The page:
All yeast strains used in this study are listed in Appendix Table S1. Epitope tagging of endogenous genes was performed by gene targeting using polymerase chain reaction (PCR) products as described in Janke et al (2004). Cells were grown in YEP containing 2% raffinose. The induction of the HO expression was obtained by galactose addition to a final concentration of 2%. Samples were collected for FACS, DNA and protein analyses just prior to and at different time points following addition of galactose. For repair experiments, DSB repair and cell recovery was promoted by repression of the HO by adding 2% glucose to the medium. When using phleomycin as the source of DNA damage, cells were grown in YEPD prior to addition of the drug.
The pAC5 plasmid containing the cdc14‐1‐GFP‐KanMX4 cassette was created by PCR amplification of the cdc14‐1‐GFP‐KanMX4 locus from strain AC40 and cloned into a TOPO® vector (Life Technologies). The vector was linearized with KpnI prior to transformation. The temperature‐sensitive allele spc110‐220 was generated by introducing a C911R amino acid change in the calmodulin‐binding site. The C‐terminal domain of the gene was amplified by PCR and cloned into a pRS306 plasmid digested with XbaI and SalI. Point mutagenesis was attained by PCR amplification using oligonucleotides containing a TGT to CGT mutation in the 5′ end, followed by DpnI digestion and ligation. The pAC42 plasmid generated containing the C911R substitution was confirmed by sequencing, linearized with AflII and transformed. The correct integration of the plasmid at the URA3 locus was tested by PCR. Positive colonies were isolated in 5‐fluoroorotic acid media, and clones carrying the mutation were identified by sequencing. The Spc110 variant lacking CDK consensus phosphorylation sites was generated by gene synthesis of a SacI‐StyI fragment containing the promoter and 5′ region of the gene and cloned into a pUC57 plasmid (pAC44). The SacI‐StyI fragment of pAC44 was subcloned into a pRS304 carrying a SacI‐EcoRI fragment of an extended 5′ region of Spc110 (pAC47), generating the plasmid pAC48. pAC48 was AfeI‐linearized and transformed. Same strategy was used to generate the Spc110 variant containing the CDK phospho‐mimic consensus sites. A SacI‐StyI fragment holding the residues S36 and S91 changed to aspartic acid was synthetized and subcloned into pAC47, generating the plasmid pAC66. The integration of the construct was directed by linearizing pAC66 with AfeI prior to transformation. For SPC110 complementation assays, a BamHI/SalI PCR fragment containing the promoter and the ORF of the gene was cloned into pRS306, generating the plasmid pAC63. pAC63 was targeted to the URA3 locus by linearizing the plasmid with StuI previous transformation. pRS316 plasmids expressing the wild‐type Mps3 (PSS269) and the N‐terminus truncated versions mps3Δ2–64 (PSS326) and mps3Δ75–150 (PSS327) fused to the RFP were a gift from Professor P. San Segundo Sequences and details are available upon request.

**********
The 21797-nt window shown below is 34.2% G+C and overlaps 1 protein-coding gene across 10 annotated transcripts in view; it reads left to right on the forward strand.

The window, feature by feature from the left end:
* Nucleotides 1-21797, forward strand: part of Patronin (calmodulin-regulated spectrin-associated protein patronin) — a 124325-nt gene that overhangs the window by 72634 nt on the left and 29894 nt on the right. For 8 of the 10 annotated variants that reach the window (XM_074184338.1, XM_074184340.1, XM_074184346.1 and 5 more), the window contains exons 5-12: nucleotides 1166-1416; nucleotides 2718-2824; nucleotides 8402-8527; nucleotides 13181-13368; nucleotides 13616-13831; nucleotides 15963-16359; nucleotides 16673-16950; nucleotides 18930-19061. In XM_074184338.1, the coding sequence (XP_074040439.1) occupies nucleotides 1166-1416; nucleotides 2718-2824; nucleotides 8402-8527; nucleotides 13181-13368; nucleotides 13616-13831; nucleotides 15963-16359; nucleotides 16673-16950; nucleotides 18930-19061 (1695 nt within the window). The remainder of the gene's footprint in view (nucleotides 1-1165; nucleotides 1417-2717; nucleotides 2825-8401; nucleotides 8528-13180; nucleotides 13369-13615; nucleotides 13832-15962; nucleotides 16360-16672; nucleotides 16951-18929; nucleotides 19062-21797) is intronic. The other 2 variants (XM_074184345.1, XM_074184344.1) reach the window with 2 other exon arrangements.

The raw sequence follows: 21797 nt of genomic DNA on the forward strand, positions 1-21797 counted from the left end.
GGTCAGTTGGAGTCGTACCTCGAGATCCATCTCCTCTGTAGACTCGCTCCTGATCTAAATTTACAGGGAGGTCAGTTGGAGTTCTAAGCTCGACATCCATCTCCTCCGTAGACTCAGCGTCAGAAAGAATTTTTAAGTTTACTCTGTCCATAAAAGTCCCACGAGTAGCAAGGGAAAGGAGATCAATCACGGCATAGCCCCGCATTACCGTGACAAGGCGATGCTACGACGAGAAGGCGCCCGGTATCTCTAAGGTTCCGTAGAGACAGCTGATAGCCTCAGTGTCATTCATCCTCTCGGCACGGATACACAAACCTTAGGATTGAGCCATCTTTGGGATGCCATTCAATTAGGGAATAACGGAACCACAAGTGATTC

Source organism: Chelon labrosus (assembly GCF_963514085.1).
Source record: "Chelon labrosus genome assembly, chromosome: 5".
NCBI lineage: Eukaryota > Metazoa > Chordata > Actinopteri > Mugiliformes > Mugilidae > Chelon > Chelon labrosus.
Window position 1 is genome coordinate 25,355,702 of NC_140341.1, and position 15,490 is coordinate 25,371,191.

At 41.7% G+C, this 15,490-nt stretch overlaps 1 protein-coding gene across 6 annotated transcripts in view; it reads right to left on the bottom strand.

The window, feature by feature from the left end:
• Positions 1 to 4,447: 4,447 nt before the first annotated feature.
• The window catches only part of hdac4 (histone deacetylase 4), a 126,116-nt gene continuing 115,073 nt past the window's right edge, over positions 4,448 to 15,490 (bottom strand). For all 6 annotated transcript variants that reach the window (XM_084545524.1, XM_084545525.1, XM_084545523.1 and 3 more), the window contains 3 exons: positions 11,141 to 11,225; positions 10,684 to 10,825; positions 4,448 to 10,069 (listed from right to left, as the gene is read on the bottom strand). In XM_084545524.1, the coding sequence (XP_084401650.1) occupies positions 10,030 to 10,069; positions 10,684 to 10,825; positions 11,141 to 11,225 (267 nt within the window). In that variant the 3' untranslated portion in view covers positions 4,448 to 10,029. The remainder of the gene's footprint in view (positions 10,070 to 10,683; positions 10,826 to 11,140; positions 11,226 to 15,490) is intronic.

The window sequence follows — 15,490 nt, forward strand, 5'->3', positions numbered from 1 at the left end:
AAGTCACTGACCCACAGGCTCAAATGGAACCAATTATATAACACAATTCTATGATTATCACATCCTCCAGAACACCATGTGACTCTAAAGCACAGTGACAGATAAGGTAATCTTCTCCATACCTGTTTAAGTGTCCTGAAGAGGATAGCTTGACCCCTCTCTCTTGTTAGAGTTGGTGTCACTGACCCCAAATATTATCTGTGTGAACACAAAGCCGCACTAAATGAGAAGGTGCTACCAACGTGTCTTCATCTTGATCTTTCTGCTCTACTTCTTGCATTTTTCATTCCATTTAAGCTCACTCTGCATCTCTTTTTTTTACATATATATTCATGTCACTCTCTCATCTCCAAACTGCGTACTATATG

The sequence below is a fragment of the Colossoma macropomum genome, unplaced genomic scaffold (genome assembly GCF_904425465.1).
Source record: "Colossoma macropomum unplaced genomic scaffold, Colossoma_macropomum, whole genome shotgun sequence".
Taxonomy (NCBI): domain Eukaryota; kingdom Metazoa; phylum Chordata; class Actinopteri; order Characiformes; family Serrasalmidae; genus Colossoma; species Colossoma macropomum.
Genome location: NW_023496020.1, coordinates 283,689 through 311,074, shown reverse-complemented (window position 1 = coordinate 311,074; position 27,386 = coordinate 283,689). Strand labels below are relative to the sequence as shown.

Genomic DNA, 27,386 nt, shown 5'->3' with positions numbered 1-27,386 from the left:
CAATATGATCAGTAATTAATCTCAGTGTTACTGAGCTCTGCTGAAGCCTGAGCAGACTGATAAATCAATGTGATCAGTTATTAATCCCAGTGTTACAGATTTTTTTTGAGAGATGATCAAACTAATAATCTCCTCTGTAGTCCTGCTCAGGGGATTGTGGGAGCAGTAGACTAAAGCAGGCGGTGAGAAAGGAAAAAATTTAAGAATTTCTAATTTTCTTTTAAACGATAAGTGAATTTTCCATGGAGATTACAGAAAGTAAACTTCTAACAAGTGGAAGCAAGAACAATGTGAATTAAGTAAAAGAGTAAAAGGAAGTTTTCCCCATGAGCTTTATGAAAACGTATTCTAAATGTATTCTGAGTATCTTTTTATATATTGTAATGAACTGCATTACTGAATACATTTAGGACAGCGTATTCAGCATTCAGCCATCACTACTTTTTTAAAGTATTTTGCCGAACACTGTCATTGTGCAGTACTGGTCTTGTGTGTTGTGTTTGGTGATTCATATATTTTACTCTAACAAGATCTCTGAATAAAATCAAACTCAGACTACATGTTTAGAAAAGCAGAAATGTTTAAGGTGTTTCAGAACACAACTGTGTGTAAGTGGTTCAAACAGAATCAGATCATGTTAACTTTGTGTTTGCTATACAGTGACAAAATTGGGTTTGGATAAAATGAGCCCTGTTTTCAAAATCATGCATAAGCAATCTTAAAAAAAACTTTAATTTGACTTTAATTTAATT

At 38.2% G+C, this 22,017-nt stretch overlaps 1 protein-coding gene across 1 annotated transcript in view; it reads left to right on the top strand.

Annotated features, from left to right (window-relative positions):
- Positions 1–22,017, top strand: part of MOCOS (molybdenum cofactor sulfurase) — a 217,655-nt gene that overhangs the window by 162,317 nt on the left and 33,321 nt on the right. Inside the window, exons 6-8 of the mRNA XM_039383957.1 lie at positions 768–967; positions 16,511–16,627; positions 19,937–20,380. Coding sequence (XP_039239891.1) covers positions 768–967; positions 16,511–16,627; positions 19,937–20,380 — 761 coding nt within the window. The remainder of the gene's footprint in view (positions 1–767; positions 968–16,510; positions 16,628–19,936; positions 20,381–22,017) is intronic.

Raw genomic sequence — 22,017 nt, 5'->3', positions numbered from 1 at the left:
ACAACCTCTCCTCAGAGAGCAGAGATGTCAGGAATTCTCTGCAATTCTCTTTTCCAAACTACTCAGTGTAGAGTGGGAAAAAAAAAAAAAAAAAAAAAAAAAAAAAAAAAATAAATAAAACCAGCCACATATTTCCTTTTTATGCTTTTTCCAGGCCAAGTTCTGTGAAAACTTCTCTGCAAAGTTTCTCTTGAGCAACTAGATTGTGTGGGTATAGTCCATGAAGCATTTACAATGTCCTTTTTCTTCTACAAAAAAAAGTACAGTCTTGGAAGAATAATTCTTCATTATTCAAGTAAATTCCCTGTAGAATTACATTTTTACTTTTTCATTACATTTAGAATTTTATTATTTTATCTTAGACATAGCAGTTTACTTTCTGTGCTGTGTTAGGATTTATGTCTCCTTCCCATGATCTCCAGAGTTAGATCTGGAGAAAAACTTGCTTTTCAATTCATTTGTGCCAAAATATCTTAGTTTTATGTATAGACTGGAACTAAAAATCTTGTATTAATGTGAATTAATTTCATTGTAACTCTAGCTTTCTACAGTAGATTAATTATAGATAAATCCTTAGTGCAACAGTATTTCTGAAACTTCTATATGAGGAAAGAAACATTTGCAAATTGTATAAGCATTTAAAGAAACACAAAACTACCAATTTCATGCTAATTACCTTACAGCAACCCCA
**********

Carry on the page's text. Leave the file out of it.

Cell lysis was performed by incubating the samples with 40 units of lyticase in DNA preparation buffer (1% SDS, 100 mM NaCl, 50 mM Tris–HCl, 10 mM EDTA) for 10 min. DNA was isolated by phenol:chloroform:isoamylalcohol (25:24:1) extraction, precipitated with ethanol and resuspended in TE buffer. Isolated DNA was digested with the appropriate restriction enzyme and separated on 1% agarose gels and subjected to Southern blotting. Probing was performed by labelling with a mix of nucleotides containing fluorescein‐12‐dUTP (Fluorescein‐High Prime; Roche). The oligonucleotides used to generate the probes are listed in Appendix Table S2. Detection was achieved by using an anti‐fluorescein antibody conjugated with alkaline phosphatase (Anti‐Fluorescein‐AP Fab fragments; Roche).